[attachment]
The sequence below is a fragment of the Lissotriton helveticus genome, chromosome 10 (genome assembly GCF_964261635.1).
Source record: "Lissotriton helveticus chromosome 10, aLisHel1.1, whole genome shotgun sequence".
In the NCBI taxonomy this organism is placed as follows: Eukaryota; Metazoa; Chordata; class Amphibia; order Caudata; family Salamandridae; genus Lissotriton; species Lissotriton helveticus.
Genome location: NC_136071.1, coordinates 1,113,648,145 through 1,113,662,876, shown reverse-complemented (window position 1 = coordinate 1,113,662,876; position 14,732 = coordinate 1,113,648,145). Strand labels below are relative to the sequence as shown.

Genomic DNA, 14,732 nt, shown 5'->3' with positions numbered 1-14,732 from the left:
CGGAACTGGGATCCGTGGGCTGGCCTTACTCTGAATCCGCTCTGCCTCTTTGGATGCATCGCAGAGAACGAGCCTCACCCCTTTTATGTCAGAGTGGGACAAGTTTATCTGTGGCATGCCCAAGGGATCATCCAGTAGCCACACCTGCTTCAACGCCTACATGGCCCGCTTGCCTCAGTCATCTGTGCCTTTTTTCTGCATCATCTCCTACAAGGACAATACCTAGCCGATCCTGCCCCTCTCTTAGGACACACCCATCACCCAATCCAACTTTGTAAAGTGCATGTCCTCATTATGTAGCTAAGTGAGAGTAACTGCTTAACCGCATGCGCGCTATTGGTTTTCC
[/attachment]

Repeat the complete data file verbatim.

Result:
The sequence below is a fragment of the Lissotriton helveticus genome, chromosome 10 (genome assembly GCF_964261635.1).
Source record: "Lissotriton helveticus chromosome 10, aLisHel1.1, whole genome shotgun sequence".
In the NCBI taxonomy this organism is placed as follows: Eukaryota; Metazoa; Chordata; class Amphibia; order Caudata; family Salamandridae; genus Lissotriton; species Lissotriton helveticus.
Genome location: NC_136071.1, coordinates 1,113,648,145 through 1,113,662,876, shown reverse-complemented (window position 1 = coordinate 1,113,662,876; position 14,732 = coordinate 1,113,648,145). Strand labels below are relative to the sequence as shown.

Genomic DNA, 14,732 nt, shown 5'->3' with positions numbered 1-14,732 from the left:
CGGAACTGGGATCCGTGGGCTGGCCTTACTCTGAATCCGCTCTGCCTCTTTGGATGCATCGCAGAGAACGAGCCTCACCCCTTTTATGTCAGAGTGGGACAAGTTTATCTGTGGCATGCCCAAGGGATCATCCAGTAGCCACACCTGCTTCAACGCCTACATGGCCCGCTTGCCTCAGTCATCTGTGCCTTTTTTCTGCATCATCTCCTACAAGGACAATACCTAGCCGATCCTGCCCCTCTCTTAGGACACACCCATCACCCAATCCAACTTTGTAAAGTGCATGTCCTCATTATGTAGCTAAGTGAGAGTAACTGCTTAACCGCATGCGCGCTATTGGTTTTCC